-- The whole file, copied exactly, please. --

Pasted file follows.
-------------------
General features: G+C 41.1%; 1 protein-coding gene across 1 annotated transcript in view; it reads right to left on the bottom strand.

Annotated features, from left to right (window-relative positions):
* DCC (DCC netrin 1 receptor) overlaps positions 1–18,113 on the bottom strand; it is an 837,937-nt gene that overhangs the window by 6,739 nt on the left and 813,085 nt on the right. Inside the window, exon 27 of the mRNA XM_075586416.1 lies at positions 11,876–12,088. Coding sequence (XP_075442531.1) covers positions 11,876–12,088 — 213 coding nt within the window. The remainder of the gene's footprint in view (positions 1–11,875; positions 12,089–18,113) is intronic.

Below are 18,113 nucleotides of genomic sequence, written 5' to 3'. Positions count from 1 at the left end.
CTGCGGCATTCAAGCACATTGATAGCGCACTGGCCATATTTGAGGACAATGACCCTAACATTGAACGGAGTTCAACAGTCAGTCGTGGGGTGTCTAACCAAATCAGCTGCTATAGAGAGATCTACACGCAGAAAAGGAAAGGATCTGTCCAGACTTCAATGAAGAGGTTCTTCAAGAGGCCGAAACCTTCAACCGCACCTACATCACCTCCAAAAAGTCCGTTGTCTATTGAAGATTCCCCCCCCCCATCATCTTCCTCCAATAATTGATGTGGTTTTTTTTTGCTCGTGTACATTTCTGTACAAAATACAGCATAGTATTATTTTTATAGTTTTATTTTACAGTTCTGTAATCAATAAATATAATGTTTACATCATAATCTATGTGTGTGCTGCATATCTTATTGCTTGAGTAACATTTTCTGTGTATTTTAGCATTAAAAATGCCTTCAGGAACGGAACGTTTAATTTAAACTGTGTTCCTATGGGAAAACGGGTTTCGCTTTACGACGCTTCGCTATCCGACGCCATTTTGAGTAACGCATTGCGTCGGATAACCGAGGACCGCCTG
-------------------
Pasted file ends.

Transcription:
General features: G+C 41.1%; 1 protein-coding gene across 1 annotated transcript in view; it reads right to left on the bottom strand.

Annotated features, from left to right (window-relative positions):
* DCC (DCC netrin 1 receptor) overlaps positions 1–18,113 on the bottom strand; it is an 837,937-nt gene that overhangs the window by 6,739 nt on the left and 813,085 nt on the right. Inside the window, exon 27 of the mRNA XM_075586416.1 lies at positions 11,876–12,088. Coding sequence (XP_075442531.1) covers positions 11,876–12,088 — 213 coding nt within the window. The remainder of the gene's footprint in view (positions 1–11,875; positions 12,089–18,113) is intronic.

Below are 18,113 nucleotides of genomic sequence, written 5' to 3'. Positions count from 1 at the left end.
CTGCGGCATTCAAGCACATTGATAGCGCACTGGCCATATTTGAGGACAATGACCCTAACATTGAACGGAGTTCAACAGTCAGTCGTGGGGTGTCTAACCAAATCAGCTGCTATAGAGAGATCTACACGCAGAAAAGGAAAGGATCTGTCCAGACTTCAATGAAGAGGTTCTTCAAGAGGCCGAAACCTTCAACCGCACCTACATCACCTCCAAAAAGTCCGTTGTCTATTGAAGATTCCCCCCCCCCATCATCTTCCTCCAATAATTGATGTGGTTTTTTTTTGCTCGTGTACATTTCTGTACAAAATACAGCATAGTATTATTTTTATAGTTTTATTTTACAGTTCTGTAATCAATAAATATAATGTTTACATCATAATCTATGTGTGTGCTGCATATCTTATTGCTTGAGTAACATTTTCTGTGTATTTTAGCATTAAAAATGCCTTCAGGAACGGAACGTTTAATTTAAACTGTGTTCCTATGGGAAAACGGGTTTCGCTTTACGACGCTTCGCTATCCGACGCCATTTTGAGTAACGCATTGCGTCGGATAACCGAGGACCGCCTG